The Little Robber Girl
The Boy Who Cried Wolf
AMERICAN INDIAN STORIES
Animal Sketches And Stories
Blondine Bonne Biche and Beau Minon
BRER RABBIT and HIS NEIGHBORS
CHINESE MOTHER-GOOSE RHYMES
FABLES FOR CHILDREN
FABLES FROM INDIA
FATHER PLAYS AND MOTHER PLAYS
FIRST STORIES FOR VERY LITTLE FOLK
For Classes Ii. And Iii.
For Classes Iv. And V.
For Kindergarten And Class I.
FUN FOR VERY LITTLE FOLK
Good Little Henry
JAPANESE AND OTHER ORIENTAL TALES]
Jean De La Fontaine
King Alexander's Adventures
KINGS AND WARRIORS
LAND AND WATER FAIRIES
Lessons From Nature
LITTLE STORIES that GROW BIG
MODERN FAIRY TALES
MOTHER GOOSE CONTINUED
MOTHER GOOSE JINGLES
MOTHER GOOSE SONGS AND STORIES
Myths And Legends
NEGLECT THE FIRE
ON POPULAR EDUCATION
PLACES AND FAMILIES
Poems Of Nature
RESURRECTION DAY (EASTER)
RHYMES CONCERNING "MOTHER"
RIDING SONGS for FATHER'S KNEE
ROMANCES OF THE MIDDLE AGES
SAINT VALENTINE'S DAY
Selections From The Bible
SLEEPY-TIME SONGS AND STORIES
Some Children's Poets
Songs Of Life
STORIES BY FAVORITE AMERICAN WRITERS
STORIES FOR CHILDREN
STORIES for LITTLE BOYS
STORIES FROM BOTANY
STORIES FROM GREAT BRITAIN
STORIES FROM IRELAND
STORIES FROM PHYSICS
STORIES FROM SCANDINAVIA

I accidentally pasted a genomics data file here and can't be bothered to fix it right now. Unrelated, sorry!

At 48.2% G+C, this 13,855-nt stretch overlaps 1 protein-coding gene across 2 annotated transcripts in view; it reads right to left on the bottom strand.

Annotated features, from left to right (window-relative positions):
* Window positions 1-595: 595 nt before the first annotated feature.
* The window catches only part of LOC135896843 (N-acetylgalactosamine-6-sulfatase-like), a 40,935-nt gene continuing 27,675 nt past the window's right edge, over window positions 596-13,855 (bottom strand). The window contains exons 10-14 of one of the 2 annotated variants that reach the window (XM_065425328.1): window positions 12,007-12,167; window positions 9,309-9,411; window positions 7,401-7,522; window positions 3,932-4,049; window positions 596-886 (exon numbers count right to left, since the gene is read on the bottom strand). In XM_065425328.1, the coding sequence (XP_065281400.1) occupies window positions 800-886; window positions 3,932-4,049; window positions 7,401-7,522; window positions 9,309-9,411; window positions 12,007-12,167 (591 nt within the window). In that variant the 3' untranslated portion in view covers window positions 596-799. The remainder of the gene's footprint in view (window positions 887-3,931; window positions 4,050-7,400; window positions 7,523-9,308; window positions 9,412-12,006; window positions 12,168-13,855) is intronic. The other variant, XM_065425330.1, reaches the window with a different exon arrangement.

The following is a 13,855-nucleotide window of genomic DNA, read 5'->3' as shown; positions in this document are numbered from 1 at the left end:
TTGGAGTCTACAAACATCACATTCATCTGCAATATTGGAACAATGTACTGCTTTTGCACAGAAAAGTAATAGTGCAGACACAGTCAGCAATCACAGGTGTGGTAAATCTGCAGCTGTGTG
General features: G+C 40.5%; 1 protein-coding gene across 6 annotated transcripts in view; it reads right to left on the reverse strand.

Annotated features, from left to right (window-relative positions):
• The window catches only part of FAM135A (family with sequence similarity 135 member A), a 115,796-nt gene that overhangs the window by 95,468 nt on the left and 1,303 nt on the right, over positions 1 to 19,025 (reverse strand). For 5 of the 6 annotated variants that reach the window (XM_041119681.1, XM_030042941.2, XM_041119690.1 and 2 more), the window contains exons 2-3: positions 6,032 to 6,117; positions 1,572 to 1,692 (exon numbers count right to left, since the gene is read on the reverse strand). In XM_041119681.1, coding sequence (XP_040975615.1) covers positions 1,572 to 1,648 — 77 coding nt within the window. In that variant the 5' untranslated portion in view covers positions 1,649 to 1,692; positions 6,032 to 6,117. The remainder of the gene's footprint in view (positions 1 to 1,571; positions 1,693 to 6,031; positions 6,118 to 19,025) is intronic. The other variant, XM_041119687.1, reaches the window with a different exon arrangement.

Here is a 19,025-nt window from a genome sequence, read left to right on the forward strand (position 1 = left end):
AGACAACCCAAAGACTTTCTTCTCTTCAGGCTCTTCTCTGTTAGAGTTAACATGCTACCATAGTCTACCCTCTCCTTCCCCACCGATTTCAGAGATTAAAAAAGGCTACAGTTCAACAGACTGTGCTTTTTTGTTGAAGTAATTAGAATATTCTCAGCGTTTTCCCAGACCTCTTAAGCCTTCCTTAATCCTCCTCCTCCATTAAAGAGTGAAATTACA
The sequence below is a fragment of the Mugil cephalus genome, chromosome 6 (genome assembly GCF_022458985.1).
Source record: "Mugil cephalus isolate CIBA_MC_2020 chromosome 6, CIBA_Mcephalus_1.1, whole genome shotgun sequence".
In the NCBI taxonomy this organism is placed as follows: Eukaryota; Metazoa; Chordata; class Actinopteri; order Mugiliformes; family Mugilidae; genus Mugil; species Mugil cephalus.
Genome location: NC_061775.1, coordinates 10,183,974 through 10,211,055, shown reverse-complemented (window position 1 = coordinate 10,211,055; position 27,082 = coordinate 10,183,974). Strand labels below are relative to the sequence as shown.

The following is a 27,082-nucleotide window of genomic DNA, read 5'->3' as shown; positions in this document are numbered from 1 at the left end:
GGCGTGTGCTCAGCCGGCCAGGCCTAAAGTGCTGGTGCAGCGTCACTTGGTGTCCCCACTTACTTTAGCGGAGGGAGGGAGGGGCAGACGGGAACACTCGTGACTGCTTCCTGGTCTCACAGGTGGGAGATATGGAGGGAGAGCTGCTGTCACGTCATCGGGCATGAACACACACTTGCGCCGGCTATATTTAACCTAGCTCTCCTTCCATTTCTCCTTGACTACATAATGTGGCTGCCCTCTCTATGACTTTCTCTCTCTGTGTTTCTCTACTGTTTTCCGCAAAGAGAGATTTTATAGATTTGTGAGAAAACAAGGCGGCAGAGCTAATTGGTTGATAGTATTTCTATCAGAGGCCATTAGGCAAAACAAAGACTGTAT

STORIES FROM ZOOLOGY
STORIES _for_ LITTLE GIRLS
THE DAYS OF THE WEEK
The King Of The Golden River; Or, The Black Brothers
The Little Grey Mouse
THE OLD FAIRY TALES
The Princess Rosette
THE THREE HERMITS
THE TWO OLD MEN
UNCLES AND AUNTS AND OTHER RELATIVES
VERSES ABOUT FAIRIES
WHAT MEN LIVE BY
WHERE LOVE IS, THERE GOD IS ALSO
Nippit Fit And Clippit Fit
from The Scottish Fairy Book
In a country, far across the sea, there once dwelt a great and mighty
Prince. He lived in a grand Castle, which was full of beautiful
furniture, and curious and rare ornaments. And among them was a lovely
little glass shoe, which would only fit the tiniest foot imaginable.
And as the Prince was looking at it one day, it struck him what a dainty
little lady she would need to be who wore such a very small shoe. And,
as he liked dainty people, he made up his mind that he would never marry
until he found a maiden who could wear the shoe, and that, when he found
her, he would ask her to be his wife.
And he called all his Lords and Courtiers to him, and told them of the
determination that he had come to, and asked them to help him in his
And after they had taken counsel together they summoned a trusty Knight,
and appointed him the Prince's Ambassador; and told him to take the
slipper, and mount a fleet-footed horse, and ride up and down the whole
of the Kingdom until he found a lady whom it would fit.
So the Ambassador put the little shoe carefully in his pocket and set